Monthly Archives: January 2016

Jail Poems – Lindsey Cooper

These poems are all in Hidden Voices, a magazine put out by East London Women Against Prison, November 1981.

Jail Poems (1)

winter smell
of rain in courtyard and
dusty places between walls
on sparse weeds in
cracked cement
a year later
i’m suprised to find
it smells the same on the outside

Jail Poems (2)

how did i get here
white tiles
concrete cold floor
dim bulb
stale cleanness of
pan in corner
how did i get here
succession of big men
led me
firmly by the elbow
through corridors
big men
in shapeless shit brown clothes
questioned me across
desks in flourescent rooms
and bored
drove me here and there
talking of t.v.
their wives
then brought me here
i think
or some other place
the same
how did i get here
how did i get here
in the half sleep of
wrap my coat
tomorrow they’ll take it away

Jail Poems (3)

smell of bean stew
smell of feet
into the chapel
be thankful unto
the lord all ye lands
200 blasts of halitosis
in big
odd broken
trudge around the yard
soft rain
round the galleries
loose boot nails
clinking on slate
laughing at farts
in cathedral gloom
a polished mirror in
grey uniform in
a grey place
doing grey time
feeling bad
but not too
at each small event

an x-ray
an egg
a visit
a bellyache
makes me feel human

Jail Poems (4)

endless afternoons
another day
and no letter

too high to see
sound of rain

saying bless me
with a cold

a little sun

one day
may i see
the other face of that tree

caring alike
for all men
mess hall sparrow


Anger On The Road

In 1979 Bookmarks, the SWP’s publishing arm put out the account of the 1978 Right To Work march by a teacher who’d been on it. Despite it being put out by the SWP it’s a good booklet and an interesting read as it’s by someone with their boots on the ground rather than lofty theorising.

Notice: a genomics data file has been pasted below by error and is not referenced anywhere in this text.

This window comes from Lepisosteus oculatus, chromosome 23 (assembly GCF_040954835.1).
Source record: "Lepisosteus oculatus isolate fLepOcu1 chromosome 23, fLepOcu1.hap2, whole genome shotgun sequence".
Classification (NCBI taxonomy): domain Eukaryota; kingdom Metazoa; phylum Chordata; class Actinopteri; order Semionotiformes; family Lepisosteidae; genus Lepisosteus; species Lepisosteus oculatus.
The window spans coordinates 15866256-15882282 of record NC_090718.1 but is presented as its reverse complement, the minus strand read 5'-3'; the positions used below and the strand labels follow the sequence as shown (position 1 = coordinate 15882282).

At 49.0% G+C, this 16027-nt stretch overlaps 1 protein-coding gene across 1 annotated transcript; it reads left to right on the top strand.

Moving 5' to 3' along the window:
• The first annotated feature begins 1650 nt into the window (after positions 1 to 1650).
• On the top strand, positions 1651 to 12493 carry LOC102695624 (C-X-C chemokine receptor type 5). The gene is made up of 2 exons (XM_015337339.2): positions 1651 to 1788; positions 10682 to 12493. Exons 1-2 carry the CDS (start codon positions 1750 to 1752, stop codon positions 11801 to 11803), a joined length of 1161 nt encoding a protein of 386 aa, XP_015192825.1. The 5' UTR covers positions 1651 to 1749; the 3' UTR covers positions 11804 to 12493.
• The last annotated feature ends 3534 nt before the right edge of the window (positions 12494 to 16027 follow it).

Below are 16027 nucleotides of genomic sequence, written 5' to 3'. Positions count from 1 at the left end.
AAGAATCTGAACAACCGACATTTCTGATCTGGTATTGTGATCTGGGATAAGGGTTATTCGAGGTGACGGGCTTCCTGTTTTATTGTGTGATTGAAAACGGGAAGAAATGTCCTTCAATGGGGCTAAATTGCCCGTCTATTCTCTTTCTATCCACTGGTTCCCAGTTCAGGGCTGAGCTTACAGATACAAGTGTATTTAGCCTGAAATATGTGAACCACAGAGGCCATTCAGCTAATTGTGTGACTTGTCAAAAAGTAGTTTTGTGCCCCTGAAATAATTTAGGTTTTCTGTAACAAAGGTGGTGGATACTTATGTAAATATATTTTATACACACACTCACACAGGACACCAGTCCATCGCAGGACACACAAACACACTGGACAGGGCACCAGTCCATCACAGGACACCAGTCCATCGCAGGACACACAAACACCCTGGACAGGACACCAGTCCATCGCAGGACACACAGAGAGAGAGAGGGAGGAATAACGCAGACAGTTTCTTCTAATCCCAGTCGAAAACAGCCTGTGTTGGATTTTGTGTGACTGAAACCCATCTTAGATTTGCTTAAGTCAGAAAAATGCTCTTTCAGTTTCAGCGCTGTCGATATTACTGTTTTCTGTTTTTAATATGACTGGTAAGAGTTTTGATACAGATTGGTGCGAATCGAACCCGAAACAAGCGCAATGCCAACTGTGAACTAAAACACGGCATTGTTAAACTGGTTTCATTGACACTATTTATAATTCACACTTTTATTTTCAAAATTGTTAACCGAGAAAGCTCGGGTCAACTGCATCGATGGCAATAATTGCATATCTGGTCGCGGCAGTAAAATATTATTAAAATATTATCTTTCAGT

The booklet is called Anger On The Road – or, How the TUC learned to hate the Right to Work march and is by Jimmy Reilly.
It tells how he travelled down from the north to Bethnal Green and then marched to Brighton for the TUC conference, calling on the trade unions to save jobs, stop cuts and fight unemployment.
The booklet quotes from Louis MacNeice, Seamus Heaney and Sham 69.
Included is the following insight into how music can bring people together.


This section is from when the march had stopped for the night the day before going into Brighton.

Tom Robinson had set himself up under the sprawling branches of the oak tree with an acoustic guitar and a couple of amplifiers. The setting was perfection itself.
The performance was better. I can quite honestly say that the following two hours were totally memorable.I will carry those two hours to my grave. And I am not alone.
He sang ‘I Shall be Released’: a song we were to hear later in the week. He sang ‘Glad to be Gay’ which invoked thoughts of Sad to be Straight. We were all Glad to be Gay. ‘Martin’ followed, and then he sang Lou Reed’s ‘Walk on the Wild Side’ and invited John Deason up beside him to give a performance of the Pointer Sisters.
Basically what Tom Robinson accomplished was this. He took a group of some six hundred people and welded them together for the remainder of the march. Certainly there had been solidarity there before, but after the concert there were no barriers between us. It didnt matter whether you were a sixteen-year-old unemployed kid or a thirty-seven-year-old schoolteacher. The common ground was always there: what Tom Robinson did was to produce a common denominator.
This is not to say that the whole concert was a vehicle for Tom Robinson’s ego. Far from it. He surrendered the stage to one of the marchers who played a couple of his own excellent songs and then recited his poem ‘Chairman of the Bench’. Mick O’Farrell’s intervention was extremely important and for that I offer him my heartfelt thanks.